Investors looking to invest broadly in continental Europe may consider the iShares European Property Yield UCITS ETF (IPRP). The fund tracks the performance of the FTSE EPRA/NAREIT Developed Europe ex UK Dividend+ Index, replicating the return of listed real estate companies and Real Estate Investment Trusts (REITS) based in Europe but excluding the UK market. The fund is up 9.5% over the past year. The ETF only invests in property funds that have a forward dividend yield of at least 2% (the current dividend yield is actually 3.7%). The largest sector exposures are currently real estate holding and development companies (48.9%), retail REITs (34.1%) and industrial and office REITs (14.7%). Geographically, the fund is exposed mainly towards France (38.1%), Germany (27.5%), and Switzerland (9.7%). The total expense ratio (TER) of the fund is 0.4%. The fund also has an 8.6% exposure to Sweden, which has been at the vanguard of the recent bullish trend.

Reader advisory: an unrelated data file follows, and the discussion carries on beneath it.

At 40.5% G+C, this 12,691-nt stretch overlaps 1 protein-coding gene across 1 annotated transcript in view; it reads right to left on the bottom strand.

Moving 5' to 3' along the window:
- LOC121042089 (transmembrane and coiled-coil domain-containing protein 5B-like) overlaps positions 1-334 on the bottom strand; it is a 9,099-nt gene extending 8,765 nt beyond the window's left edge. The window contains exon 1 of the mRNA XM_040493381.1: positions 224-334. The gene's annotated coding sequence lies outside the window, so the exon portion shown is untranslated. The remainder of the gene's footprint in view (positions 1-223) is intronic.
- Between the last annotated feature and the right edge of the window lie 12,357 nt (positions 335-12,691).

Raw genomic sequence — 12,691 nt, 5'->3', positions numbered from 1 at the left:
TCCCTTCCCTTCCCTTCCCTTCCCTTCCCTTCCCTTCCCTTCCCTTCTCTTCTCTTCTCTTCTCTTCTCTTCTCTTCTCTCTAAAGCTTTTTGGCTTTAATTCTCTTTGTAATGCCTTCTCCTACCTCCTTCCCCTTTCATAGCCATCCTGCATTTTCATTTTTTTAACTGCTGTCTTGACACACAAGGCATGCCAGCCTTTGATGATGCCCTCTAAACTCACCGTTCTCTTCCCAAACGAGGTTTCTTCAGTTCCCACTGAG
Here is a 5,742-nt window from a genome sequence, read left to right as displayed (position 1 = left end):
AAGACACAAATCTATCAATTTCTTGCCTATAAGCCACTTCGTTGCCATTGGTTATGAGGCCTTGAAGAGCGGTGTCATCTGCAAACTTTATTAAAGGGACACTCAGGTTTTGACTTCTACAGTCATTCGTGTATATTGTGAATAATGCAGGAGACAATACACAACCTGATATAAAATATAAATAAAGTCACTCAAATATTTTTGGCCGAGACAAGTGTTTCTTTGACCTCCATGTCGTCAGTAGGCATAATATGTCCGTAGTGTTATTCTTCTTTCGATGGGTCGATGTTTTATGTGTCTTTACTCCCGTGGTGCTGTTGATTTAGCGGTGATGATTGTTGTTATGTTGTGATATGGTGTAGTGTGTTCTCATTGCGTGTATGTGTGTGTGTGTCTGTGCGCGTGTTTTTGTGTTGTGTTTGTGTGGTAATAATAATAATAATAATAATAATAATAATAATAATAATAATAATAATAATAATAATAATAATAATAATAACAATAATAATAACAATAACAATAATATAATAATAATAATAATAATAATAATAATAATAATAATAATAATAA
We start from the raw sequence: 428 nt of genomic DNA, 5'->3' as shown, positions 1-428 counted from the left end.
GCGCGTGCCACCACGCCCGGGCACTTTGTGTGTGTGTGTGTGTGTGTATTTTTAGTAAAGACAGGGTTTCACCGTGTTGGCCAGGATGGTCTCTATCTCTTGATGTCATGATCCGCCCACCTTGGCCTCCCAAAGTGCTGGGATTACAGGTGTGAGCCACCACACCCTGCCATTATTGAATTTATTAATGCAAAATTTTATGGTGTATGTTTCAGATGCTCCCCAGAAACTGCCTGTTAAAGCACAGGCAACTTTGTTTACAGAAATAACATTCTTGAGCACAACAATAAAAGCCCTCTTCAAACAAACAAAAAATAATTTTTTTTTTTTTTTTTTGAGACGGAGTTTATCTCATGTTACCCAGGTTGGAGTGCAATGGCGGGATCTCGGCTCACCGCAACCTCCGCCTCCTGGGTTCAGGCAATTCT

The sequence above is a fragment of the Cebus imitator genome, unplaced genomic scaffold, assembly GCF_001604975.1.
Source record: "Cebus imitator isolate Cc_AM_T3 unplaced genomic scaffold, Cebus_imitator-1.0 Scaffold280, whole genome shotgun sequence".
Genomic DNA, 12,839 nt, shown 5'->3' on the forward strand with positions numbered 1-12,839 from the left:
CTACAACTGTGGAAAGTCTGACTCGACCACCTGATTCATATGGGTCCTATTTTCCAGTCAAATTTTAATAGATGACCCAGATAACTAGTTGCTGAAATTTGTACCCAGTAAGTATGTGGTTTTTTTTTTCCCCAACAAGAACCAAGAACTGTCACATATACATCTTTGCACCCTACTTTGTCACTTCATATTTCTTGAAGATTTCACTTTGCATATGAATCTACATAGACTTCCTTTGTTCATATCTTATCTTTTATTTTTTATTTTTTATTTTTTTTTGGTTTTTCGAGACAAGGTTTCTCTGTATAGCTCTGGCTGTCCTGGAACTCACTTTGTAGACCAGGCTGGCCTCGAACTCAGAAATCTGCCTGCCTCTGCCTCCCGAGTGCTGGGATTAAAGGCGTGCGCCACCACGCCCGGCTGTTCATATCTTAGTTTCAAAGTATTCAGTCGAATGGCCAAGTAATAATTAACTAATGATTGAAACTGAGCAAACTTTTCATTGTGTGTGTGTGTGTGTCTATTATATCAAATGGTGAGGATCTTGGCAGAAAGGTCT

Investors may wish to consider a less concentrated geographic weighting, given that French real estate has experienced slight reversals in price over the past year and Swiss property dynamics have caused prices to fall sharply in recent months. Specifically, the revaluation of the Swiss franc in January has been weighing on valuations. The immediate decrease in demand from foreign buyers, coupled with a gradual decline in demand from local buyers due to a weakening economy precipitated from a loss of export competitiveness, will continue to put deflationary pressures on house prices in this market.